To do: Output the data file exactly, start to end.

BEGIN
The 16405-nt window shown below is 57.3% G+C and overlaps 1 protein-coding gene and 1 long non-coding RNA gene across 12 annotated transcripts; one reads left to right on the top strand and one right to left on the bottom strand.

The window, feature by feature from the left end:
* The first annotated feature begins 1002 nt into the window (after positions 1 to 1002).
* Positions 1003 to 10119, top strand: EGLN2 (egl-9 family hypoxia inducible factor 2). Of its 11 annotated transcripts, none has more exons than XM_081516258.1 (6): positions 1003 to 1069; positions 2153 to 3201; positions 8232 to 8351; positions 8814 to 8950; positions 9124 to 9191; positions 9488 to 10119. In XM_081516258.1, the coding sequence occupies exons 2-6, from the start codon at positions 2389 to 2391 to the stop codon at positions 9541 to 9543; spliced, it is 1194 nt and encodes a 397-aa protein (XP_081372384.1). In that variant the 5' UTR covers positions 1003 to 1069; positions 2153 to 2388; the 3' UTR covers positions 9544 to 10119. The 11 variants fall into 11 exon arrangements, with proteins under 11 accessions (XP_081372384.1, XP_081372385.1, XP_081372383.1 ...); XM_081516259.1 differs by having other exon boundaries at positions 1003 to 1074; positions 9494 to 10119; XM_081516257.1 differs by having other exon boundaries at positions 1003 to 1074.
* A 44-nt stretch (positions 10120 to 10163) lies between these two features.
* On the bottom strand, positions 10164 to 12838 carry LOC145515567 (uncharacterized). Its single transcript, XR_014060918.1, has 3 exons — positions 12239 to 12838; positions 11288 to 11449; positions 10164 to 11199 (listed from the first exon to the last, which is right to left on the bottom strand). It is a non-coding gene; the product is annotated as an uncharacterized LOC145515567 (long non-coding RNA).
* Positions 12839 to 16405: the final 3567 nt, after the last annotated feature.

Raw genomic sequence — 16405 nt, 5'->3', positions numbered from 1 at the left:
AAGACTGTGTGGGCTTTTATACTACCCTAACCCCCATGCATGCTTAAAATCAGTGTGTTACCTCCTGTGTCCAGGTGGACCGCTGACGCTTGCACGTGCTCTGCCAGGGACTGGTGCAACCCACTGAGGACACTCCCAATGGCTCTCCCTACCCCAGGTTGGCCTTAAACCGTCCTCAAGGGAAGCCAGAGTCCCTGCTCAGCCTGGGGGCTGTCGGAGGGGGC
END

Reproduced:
The 16405-nt window shown below is 57.3% G+C and overlaps 1 protein-coding gene and 1 long non-coding RNA gene across 12 annotated transcripts; one reads left to right on the top strand and one right to left on the bottom strand.

The window, feature by feature from the left end:
* The first annotated feature begins 1002 nt into the window (after positions 1 to 1002).
* Positions 1003 to 10119, top strand: EGLN2 (egl-9 family hypoxia inducible factor 2). Of its 11 annotated transcripts, none has more exons than XM_081516258.1 (6): positions 1003 to 1069; positions 2153 to 3201; positions 8232 to 8351; positions 8814 to 8950; positions 9124 to 9191; positions 9488 to 10119. In XM_081516258.1, the coding sequence occupies exons 2-6, from the start codon at positions 2389 to 2391 to the stop codon at positions 9541 to 9543; spliced, it is 1194 nt and encodes a 397-aa protein (XP_081372384.1). In that variant the 5' UTR covers positions 1003 to 1069; positions 2153 to 2388; the 3' UTR covers positions 9544 to 10119. The 11 variants fall into 11 exon arrangements, with proteins under 11 accessions (XP_081372384.1, XP_081372385.1, XP_081372383.1 ...); XM_081516259.1 differs by having other exon boundaries at positions 1003 to 1074; positions 9494 to 10119; XM_081516257.1 differs by having other exon boundaries at positions 1003 to 1074.
* A 44-nt stretch (positions 10120 to 10163) lies between these two features.
* On the bottom strand, positions 10164 to 12838 carry LOC145515567 (uncharacterized). Its single transcript, XR_014060918.1, has 3 exons — positions 12239 to 12838; positions 11288 to 11449; positions 10164 to 11199 (listed from the first exon to the last, which is right to left on the bottom strand). It is a non-coding gene; the product is annotated as an uncharacterized LOC145515567 (long non-coding RNA).
* Positions 12839 to 16405: the final 3567 nt, after the last annotated feature.

Raw genomic sequence — 16405 nt, 5'->3', positions numbered from 1 at the left:
AAGACTGTGTGGGCTTTTATACTACCCTAACCCCCATGCATGCTTAAAATCAGTGTGTTACCTCCTGTGTCCAGGTGGACCGCTGACGCTTGCACGTGCTCTGCCAGGGACTGGTGCAACCCACTGAGGACACTCCCAATGGCTCTCCCTACCCCAGGTTGGCCTTAAACCGTCCTCAAGGGAAGCCAGAGTCCCTGCTCAGCCTGGGGGCTGTCGGAGGGGGC